The Elgar Companion to Social Economics, Second Edition
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The Elgar Companion to Social Economics, Second Edition

Edited by John B. Davis and Wilfred Dolfsma

Social economics is a dynamic and growing field that emphasizes the key roles social values play in the economy and economic life. This second edition of the Elgar Companion to Social Economics revises all chapters from the first edition, and adds important new chapters to reflect the expansion and development of social economics. The expert contributions explain a wide range of recent developments across different subject areas and topics in the field, mapping out possible directions of future social economic research. Social economics treats the economy and economics as embedded in a web of social and ethical relationships. It considers economics and ethics as essentially connected, and adds values such as justice, fairness, dignity, well-being, freedom, and equality to the standard emphasis on efficiency. This book will be a leading resource and guide to social economics for many years to come.
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Chapter 25: Social capital: a critique and extension

Nicolas Sirven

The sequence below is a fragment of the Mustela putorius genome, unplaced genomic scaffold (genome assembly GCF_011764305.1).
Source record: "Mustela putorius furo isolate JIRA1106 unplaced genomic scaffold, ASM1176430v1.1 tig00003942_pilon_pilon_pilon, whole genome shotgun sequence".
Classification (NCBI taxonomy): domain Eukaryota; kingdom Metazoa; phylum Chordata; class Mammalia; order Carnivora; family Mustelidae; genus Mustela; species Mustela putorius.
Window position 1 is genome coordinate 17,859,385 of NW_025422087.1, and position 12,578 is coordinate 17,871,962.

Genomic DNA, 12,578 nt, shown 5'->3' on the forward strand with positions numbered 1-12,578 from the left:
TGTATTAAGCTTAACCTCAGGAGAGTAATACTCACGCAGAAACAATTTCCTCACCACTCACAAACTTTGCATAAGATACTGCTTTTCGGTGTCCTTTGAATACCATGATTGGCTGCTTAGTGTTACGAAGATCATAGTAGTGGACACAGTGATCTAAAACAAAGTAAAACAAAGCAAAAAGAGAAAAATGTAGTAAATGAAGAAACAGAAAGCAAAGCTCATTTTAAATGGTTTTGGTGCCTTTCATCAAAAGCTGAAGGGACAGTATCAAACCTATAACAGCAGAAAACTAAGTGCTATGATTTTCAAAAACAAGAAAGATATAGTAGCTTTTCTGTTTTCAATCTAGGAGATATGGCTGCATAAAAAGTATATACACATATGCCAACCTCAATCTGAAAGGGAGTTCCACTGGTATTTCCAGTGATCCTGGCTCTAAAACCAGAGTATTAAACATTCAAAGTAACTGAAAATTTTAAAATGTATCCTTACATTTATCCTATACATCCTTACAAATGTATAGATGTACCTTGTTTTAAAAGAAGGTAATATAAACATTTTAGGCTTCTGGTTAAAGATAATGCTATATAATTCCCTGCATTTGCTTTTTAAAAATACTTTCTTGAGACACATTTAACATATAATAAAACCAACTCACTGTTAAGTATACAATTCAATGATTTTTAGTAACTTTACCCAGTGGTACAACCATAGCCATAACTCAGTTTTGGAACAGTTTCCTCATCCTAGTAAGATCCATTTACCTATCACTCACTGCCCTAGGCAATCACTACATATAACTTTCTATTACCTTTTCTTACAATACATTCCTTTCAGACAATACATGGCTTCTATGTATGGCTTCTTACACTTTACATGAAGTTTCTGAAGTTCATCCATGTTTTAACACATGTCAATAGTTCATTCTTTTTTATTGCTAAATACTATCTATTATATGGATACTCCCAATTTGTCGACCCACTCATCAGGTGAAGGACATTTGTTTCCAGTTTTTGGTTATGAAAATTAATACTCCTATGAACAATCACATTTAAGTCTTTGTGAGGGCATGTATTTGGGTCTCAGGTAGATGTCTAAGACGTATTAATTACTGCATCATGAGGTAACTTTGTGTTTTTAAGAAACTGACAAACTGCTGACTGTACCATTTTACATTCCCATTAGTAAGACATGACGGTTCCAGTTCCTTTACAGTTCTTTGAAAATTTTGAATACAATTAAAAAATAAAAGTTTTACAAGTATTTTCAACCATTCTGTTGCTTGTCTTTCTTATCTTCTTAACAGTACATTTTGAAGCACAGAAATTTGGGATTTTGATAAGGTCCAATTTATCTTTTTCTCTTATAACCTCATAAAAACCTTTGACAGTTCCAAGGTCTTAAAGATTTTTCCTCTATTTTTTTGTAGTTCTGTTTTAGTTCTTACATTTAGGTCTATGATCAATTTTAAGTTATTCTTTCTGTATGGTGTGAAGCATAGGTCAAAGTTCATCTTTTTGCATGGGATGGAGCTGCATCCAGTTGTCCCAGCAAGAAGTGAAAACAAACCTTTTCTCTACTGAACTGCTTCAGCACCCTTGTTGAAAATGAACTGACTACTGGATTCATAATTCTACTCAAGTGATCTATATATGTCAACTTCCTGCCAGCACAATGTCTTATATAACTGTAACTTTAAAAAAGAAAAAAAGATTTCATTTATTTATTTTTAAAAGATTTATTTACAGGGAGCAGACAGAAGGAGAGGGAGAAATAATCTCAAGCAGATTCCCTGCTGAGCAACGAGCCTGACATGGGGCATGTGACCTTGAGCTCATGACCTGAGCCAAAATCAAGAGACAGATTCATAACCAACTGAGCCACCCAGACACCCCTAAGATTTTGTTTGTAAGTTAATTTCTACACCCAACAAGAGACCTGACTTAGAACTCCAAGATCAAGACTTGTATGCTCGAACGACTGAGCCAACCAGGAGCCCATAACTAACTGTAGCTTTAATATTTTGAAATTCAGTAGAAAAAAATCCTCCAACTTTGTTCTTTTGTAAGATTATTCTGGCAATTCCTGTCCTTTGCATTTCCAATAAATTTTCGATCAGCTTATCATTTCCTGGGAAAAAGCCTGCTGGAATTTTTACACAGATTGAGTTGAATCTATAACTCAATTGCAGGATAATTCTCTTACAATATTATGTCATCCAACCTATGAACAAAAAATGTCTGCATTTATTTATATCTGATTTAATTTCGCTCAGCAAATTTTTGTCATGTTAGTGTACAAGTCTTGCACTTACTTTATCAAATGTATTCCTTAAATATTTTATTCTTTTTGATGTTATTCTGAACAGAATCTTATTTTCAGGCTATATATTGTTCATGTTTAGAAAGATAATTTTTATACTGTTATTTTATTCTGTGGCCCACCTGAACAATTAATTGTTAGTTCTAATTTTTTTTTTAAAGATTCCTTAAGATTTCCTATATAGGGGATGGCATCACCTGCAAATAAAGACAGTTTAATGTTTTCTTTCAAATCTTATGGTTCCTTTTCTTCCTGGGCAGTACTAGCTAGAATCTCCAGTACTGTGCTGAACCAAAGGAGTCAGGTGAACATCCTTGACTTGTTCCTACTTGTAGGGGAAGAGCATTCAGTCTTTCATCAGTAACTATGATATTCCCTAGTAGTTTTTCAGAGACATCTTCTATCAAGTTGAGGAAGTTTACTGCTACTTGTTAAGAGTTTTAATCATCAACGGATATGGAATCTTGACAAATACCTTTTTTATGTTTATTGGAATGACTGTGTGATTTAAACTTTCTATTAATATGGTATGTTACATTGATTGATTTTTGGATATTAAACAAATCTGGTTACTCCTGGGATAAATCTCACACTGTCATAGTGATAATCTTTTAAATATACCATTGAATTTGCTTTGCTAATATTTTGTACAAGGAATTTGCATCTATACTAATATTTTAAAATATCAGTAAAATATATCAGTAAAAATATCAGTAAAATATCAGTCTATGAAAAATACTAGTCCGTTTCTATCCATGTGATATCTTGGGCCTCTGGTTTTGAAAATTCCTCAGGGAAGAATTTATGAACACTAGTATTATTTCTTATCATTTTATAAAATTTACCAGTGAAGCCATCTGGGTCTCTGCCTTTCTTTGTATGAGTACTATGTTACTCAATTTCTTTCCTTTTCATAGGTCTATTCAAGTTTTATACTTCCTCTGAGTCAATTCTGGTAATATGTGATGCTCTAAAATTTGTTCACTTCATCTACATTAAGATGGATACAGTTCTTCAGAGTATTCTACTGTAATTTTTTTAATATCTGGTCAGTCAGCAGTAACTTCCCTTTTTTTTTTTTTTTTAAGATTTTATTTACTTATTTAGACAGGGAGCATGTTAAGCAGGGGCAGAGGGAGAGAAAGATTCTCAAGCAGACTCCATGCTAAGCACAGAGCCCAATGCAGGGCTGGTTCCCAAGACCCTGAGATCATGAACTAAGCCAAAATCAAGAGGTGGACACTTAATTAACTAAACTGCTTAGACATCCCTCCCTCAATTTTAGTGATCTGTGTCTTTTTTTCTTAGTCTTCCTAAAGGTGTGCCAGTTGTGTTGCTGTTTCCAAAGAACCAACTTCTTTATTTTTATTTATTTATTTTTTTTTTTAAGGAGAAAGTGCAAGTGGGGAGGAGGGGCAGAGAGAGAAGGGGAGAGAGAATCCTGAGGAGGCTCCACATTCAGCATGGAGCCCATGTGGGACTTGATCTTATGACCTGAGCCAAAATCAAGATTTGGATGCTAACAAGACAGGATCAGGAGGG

The concept of social capital has been widely used in the economic literature to assess issues on economic development (Isham et al., 2002; Grootaert and Van Bastelaer, 2002), health promotion (Hawe and Shiell, 2000; Almedom, 2005), or sustainable environmental governance (Pretty and Ward, 2001). Economists generally use ‘social capital’ to address a wide range of social phenomena that are believed to have an economic payoff. The hybrid nature of this concept raises interest, especially in social economics where the term ‘social capital’ seems to be used to mean anything one wants it to mean. However, comments in the economic literature are rather ambivalent about the usefulness of ‘social capital’. At least three main different opinions can be underlined. First, ‘social capital’ is thought to be an oxymoron, i.e. an awkward metaphor developed to gain conviction from a bad analogy (Solow, 1999; Arrow, 1999). The analysis of social phenomena in economics should thus be made without any reference to ‘capital’, a term that should be restricted to concepts as tangible as bricks and mortar (see, e.g., Dolfsma, 2001). Second, ‘social capital’ is seen as a Trojan horse that economists have built to colonize social science under the assumption of rationality (Fine and Green, 2000). Once again, the use of ‘social capital’ is contested because the undersocialized conception of homo economicus may introduce a distortion into the analysis of social behaviours (Granovetter, 1985).

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